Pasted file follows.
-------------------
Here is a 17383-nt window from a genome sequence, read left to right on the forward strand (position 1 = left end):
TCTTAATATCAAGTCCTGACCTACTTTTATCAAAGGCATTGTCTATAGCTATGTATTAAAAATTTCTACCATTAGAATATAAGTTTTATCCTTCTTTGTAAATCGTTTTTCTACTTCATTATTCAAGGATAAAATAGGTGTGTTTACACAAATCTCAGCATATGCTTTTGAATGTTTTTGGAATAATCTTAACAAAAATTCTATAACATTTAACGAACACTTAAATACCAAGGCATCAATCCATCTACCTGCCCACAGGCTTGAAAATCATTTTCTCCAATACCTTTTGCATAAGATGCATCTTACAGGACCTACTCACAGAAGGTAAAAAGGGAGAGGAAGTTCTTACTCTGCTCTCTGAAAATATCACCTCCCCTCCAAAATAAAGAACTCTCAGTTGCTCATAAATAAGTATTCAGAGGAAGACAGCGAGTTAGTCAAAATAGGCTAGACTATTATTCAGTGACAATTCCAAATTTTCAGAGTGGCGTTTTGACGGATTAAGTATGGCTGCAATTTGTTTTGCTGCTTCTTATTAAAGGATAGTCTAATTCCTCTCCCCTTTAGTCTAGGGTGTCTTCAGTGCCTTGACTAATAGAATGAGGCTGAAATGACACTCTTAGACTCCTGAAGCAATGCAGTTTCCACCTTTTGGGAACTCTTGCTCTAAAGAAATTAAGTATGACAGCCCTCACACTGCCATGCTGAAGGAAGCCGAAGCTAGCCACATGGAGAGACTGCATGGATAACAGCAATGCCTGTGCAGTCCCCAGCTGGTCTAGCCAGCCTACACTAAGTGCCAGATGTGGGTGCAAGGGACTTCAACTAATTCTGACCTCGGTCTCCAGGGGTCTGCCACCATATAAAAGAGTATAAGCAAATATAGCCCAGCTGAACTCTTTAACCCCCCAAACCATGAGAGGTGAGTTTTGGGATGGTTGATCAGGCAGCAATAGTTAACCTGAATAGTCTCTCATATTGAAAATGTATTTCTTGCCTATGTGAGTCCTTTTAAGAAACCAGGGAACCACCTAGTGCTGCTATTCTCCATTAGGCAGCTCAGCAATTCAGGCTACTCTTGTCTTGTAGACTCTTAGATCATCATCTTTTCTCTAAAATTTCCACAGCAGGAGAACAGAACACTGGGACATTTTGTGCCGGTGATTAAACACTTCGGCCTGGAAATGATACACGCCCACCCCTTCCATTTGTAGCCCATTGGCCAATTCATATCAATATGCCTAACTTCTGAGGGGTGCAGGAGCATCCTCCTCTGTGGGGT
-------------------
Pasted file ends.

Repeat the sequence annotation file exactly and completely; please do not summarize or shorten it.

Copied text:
Here is a 17383-nt window from a genome sequence, read left to right on the forward strand (position 1 = left end):
TCTTAATATCAAGTCCTGACCTACTTTTATCAAAGGCATTGTCTATAGCTATGTATTAAAAATTTCTACCATTAGAATATAAGTTTTATCCTTCTTTGTAAATCGTTTTTCTACTTCATTATTCAAGGATAAAATAGGTGTGTTTACACAAATCTCAGCATATGCTTTTGAATGTTTTTGGAATAATCTTAACAAAAATTCTATAACATTTAACGAACACTTAAATACCAAGGCATCAATCCATCTACCTGCCCACAGGCTTGAAAATCATTTTCTCCAATACCTTTTGCATAAGATGCATCTTACAGGACCTACTCACAGAAGGTAAAAAGGGAGAGGAAGTTCTTACTCTGCTCTCTGAAAATATCACCTCCCCTCCAAAATAAAGAACTCTCAGTTGCTCATAAATAAGTATTCAGAGGAAGACAGCGAGTTAGTCAAAATAGGCTAGACTATTATTCAGTGACAATTCCAAATTTTCAGAGTGGCGTTTTGACGGATTAAGTATGGCTGCAATTTGTTTTGCTGCTTCTTATTAAAGGATAGTCTAATTCCTCTCCCCTTTAGTCTAGGGTGTCTTCAGTGCCTTGACTAATAGAATGAGGCTGAAATGACACTCTTAGACTCCTGAAGCAATGCAGTTTCCACCTTTTGGGAACTCTTGCTCTAAAGAAATTAAGTATGACAGCCCTCACACTGCCATGCTGAAGGAAGCCGAAGCTAGCCACATGGAGAGACTGCATGGATAACAGCAATGCCTGTGCAGTCCCCAGCTGGTCTAGCCAGCCTACACTAAGTGCCAGATGTGGGTGCAAGGGACTTCAACTAATTCTGACCTCGGTCTCCAGGGGTCTGCCACCATATAAAAGAGTATAAGCAAATATAGCCCAGCTGAACTCTTTAACCCCCCAAACCATGAGAGGTGAGTTTTGGGATGGTTGATCAGGCAGCAATAGTTAACCTGAATAGTCTCTCATATTGAAAATGTATTTCTTGCCTATGTGAGTCCTTTTAAGAAACCAGGGAACCACCTAGTGCTGCTATTCTCCATTAGGCAGCTCAGCAATTCAGGCTACTCTTGTCTTGTAGACTCTTAGATCATCATCTTTTCTCTAAAATTTCCACAGCAGGAGAACAGAACACTGGGACATTTTGTGCCGGTGATTAAACACTTCGGCCTGGAAATGATACACGCCCACCCCTTCCATTTGTAGCCCATTGGCCAATTCATATCAATATGCCTAACTTCTGAGGGGTGCAGGAGCATCCTCCTCTGTGGGGT